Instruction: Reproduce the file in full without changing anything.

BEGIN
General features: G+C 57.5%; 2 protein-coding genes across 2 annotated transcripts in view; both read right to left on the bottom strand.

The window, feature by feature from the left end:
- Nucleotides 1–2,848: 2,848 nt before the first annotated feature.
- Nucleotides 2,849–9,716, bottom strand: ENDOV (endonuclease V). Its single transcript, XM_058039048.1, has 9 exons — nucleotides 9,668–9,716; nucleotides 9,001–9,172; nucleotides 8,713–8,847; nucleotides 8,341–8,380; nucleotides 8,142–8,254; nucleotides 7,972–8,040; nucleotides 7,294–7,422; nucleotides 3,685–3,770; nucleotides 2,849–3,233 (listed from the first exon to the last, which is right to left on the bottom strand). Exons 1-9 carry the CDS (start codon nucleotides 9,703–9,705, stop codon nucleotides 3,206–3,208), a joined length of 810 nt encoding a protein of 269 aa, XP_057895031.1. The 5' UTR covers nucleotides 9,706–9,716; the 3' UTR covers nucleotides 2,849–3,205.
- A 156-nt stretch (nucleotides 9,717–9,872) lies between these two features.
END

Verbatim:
General features: G+C 57.5%; 2 protein-coding genes across 2 annotated transcripts in view; both read right to left on the bottom strand.

The window, feature by feature from the left end:
- Nucleotides 1–2,848: 2,848 nt before the first annotated feature.
- Nucleotides 2,849–9,716, bottom strand: ENDOV (endonuclease V). Its single transcript, XM_058039048.1, has 9 exons — nucleotides 9,668–9,716; nucleotides 9,001–9,172; nucleotides 8,713–8,847; nucleotides 8,341–8,380; nucleotides 8,142–8,254; nucleotides 7,972–8,040; nucleotides 7,294–7,422; nucleotides 3,685–3,770; nucleotides 2,849–3,233 (listed from the first exon to the last, which is right to left on the bottom strand). Exons 1-9 carry the CDS (start codon nucleotides 9,703–9,705, stop codon nucleotides 3,206–3,208), a joined length of 810 nt encoding a protein of 269 aa, XP_057895031.1. The 5' UTR covers nucleotides 9,706–9,716; the 3' UTR covers nucleotides 2,849–3,205.
- A 156-nt stretch (nucleotides 9,717–9,872) lies between these two features.